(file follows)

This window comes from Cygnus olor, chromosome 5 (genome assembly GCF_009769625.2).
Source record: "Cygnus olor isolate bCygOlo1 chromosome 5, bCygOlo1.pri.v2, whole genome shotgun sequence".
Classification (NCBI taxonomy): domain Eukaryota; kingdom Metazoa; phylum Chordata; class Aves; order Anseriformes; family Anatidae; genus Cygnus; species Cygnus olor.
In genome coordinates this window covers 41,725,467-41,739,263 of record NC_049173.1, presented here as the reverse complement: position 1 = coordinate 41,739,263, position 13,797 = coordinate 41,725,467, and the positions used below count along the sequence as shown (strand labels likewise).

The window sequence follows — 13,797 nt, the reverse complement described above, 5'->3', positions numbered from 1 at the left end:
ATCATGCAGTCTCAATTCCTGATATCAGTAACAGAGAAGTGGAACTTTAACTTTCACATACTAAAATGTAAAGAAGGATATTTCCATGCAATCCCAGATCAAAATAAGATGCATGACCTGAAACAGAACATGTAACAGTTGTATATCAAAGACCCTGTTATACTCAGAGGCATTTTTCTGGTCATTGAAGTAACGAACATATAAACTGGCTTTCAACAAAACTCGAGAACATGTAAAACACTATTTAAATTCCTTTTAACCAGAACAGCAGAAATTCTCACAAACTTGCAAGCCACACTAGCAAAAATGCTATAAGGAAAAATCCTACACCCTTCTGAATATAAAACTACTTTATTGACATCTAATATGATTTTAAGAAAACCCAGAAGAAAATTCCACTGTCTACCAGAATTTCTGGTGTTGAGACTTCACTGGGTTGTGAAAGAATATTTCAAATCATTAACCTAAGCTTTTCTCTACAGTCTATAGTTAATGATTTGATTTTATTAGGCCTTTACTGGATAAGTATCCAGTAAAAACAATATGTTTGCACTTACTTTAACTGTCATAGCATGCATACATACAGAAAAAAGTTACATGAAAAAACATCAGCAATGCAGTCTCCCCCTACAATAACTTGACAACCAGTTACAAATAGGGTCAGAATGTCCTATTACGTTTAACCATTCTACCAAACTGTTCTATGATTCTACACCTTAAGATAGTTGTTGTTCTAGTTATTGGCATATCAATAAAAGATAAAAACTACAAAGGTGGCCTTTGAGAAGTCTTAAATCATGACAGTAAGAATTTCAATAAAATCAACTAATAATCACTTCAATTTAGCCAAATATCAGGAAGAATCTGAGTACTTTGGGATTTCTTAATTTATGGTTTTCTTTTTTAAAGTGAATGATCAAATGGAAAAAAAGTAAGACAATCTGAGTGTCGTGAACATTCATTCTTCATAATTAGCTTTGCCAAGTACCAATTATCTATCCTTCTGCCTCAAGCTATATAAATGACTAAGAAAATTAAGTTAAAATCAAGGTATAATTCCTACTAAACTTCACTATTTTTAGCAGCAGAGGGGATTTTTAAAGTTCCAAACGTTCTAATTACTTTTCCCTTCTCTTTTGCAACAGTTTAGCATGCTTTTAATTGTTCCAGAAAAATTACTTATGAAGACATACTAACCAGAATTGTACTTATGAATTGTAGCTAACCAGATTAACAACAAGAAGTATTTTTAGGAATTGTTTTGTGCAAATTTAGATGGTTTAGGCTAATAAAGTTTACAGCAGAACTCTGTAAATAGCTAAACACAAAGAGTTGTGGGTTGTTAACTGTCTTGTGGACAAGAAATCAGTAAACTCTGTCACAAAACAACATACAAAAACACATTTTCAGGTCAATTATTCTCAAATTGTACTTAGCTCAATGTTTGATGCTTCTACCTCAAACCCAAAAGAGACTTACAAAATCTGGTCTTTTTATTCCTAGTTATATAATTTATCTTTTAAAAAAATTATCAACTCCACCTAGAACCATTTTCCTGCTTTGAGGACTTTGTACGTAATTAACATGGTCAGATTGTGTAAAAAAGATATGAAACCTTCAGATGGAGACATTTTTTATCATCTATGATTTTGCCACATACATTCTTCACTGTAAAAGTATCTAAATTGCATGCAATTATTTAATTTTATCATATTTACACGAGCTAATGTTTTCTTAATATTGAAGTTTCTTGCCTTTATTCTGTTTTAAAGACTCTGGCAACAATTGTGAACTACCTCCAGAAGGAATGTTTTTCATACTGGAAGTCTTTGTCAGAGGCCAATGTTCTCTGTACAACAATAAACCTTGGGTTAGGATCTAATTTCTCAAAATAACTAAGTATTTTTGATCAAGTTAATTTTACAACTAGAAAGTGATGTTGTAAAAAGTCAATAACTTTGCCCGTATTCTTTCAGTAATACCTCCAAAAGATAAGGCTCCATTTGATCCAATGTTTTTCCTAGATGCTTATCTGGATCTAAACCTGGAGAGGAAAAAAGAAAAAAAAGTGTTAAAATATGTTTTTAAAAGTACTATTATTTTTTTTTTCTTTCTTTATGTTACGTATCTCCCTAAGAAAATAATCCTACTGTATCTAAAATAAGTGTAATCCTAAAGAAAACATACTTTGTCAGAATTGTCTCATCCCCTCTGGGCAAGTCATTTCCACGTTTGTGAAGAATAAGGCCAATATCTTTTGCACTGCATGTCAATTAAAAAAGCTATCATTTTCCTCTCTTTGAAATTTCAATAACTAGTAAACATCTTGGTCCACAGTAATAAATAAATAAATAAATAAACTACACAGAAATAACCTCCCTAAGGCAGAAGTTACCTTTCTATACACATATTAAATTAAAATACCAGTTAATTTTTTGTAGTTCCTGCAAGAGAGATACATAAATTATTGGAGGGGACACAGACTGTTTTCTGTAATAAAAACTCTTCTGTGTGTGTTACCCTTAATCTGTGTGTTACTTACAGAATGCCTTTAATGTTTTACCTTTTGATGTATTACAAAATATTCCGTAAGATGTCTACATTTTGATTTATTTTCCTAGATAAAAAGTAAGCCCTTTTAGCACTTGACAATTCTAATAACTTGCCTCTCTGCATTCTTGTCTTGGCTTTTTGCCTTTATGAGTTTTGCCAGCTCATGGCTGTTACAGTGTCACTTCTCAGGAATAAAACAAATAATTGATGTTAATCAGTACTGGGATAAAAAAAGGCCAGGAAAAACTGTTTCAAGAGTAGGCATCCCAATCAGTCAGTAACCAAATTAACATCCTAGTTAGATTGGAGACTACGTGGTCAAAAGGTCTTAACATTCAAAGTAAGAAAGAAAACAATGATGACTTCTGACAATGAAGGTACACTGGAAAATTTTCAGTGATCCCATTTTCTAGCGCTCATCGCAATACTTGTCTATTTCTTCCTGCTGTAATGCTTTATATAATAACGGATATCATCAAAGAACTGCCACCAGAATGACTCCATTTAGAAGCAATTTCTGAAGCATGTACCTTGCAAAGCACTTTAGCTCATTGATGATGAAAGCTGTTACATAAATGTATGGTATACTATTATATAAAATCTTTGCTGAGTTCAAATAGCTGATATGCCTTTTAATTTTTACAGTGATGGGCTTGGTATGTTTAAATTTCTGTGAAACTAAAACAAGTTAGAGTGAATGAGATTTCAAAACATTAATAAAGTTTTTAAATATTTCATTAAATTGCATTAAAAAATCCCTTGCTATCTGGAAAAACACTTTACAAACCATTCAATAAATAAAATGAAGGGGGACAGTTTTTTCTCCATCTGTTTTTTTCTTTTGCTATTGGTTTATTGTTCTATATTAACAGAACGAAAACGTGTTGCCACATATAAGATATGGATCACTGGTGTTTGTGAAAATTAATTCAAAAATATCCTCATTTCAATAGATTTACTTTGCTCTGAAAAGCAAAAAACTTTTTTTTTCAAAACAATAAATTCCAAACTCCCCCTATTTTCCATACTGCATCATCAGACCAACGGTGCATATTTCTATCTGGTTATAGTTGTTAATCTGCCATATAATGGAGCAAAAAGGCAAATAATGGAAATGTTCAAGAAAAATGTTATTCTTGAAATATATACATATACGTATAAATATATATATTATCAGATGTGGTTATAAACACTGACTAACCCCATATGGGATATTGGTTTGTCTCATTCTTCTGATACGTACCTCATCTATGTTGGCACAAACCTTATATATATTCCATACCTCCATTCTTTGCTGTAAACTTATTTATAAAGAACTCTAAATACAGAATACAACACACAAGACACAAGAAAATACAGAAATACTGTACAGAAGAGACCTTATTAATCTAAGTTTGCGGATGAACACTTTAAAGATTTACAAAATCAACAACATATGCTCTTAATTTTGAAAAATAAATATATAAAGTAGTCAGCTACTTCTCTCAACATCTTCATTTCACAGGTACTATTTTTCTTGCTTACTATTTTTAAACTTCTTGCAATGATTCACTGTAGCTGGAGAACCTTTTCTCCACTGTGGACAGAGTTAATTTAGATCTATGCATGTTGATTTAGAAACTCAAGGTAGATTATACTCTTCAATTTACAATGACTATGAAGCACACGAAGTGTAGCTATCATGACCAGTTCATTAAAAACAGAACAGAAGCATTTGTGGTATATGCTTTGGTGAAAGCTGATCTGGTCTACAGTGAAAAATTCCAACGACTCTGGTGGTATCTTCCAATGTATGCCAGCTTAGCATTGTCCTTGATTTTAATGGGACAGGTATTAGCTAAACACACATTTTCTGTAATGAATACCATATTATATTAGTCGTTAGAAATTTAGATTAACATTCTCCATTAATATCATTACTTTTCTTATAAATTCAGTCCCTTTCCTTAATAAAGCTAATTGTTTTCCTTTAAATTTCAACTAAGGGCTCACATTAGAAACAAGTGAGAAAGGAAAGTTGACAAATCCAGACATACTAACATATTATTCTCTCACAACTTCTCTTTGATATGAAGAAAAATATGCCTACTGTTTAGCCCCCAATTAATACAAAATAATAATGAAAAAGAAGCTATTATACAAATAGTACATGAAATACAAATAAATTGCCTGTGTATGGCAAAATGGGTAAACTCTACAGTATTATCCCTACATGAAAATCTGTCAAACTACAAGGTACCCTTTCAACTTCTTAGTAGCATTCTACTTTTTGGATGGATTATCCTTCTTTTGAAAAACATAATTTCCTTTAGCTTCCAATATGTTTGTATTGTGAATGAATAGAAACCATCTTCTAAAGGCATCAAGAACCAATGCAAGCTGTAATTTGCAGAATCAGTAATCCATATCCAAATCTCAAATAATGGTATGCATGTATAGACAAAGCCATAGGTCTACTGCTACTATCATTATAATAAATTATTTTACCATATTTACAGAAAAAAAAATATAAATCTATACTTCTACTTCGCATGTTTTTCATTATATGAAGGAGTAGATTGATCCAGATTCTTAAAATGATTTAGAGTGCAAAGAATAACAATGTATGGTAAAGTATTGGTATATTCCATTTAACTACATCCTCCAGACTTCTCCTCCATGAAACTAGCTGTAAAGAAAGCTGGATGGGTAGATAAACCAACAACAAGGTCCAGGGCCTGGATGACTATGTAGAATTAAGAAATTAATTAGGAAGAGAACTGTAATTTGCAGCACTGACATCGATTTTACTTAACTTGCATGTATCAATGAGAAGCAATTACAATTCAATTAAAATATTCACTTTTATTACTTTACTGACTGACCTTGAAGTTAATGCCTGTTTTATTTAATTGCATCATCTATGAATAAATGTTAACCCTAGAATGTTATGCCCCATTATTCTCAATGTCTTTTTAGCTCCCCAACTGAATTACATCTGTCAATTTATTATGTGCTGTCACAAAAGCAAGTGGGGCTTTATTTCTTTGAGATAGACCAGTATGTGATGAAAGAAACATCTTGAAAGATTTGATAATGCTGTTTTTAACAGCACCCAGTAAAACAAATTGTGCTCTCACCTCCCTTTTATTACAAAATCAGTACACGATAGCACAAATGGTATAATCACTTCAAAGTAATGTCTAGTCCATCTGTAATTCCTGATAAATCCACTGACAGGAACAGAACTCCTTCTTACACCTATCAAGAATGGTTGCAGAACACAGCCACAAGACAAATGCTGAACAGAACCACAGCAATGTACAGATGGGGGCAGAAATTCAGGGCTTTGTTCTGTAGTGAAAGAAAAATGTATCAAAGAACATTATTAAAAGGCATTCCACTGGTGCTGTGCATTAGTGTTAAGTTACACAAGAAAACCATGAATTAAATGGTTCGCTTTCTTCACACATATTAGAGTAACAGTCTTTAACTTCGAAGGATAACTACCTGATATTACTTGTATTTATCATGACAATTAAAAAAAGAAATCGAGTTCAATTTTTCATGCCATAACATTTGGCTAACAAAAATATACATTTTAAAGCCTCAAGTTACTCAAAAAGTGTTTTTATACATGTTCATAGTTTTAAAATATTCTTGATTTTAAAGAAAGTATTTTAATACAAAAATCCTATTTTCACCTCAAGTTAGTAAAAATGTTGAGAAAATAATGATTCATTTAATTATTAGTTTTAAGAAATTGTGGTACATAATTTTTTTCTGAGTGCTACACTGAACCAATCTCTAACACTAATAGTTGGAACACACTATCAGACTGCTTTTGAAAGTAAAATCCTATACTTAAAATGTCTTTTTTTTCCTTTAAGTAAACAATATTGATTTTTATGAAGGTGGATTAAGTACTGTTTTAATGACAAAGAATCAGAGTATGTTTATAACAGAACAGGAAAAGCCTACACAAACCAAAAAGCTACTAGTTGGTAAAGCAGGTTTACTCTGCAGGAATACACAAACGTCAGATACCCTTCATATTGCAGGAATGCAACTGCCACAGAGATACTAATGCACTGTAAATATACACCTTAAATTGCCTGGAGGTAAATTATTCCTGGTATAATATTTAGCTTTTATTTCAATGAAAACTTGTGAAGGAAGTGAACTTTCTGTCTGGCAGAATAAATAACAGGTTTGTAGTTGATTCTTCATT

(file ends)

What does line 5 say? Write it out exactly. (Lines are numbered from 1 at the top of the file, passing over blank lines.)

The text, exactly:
The window sequence follows — 13,797 nt, the reverse complement described above, 5'->3', positions numbered from 1 at the left end: